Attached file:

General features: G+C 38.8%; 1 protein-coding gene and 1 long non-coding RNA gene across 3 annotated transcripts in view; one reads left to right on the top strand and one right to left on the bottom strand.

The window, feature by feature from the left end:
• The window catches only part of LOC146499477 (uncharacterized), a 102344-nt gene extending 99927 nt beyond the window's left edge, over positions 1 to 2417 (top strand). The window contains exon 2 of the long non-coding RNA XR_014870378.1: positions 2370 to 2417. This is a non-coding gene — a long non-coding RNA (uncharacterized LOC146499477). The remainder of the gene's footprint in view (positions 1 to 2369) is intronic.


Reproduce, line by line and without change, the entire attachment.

General features: G+C 38.8%; 1 protein-coding gene and 1 long non-coding RNA gene across 3 annotated transcripts in view; one reads left to right on the top strand and one right to left on the bottom strand.

The window, feature by feature from the left end:
• The window catches only part of LOC146499477 (uncharacterized), a 102344-nt gene extending 99927 nt beyond the window's left edge, over positions 1 to 2417 (top strand). The window contains exon 2 of the long non-coding RNA XR_014870378.1: positions 2370 to 2417. This is a non-coding gene — a long non-coding RNA (uncharacterized LOC146499477). The remainder of the gene's footprint in view (positions 1 to 2369) is intronic.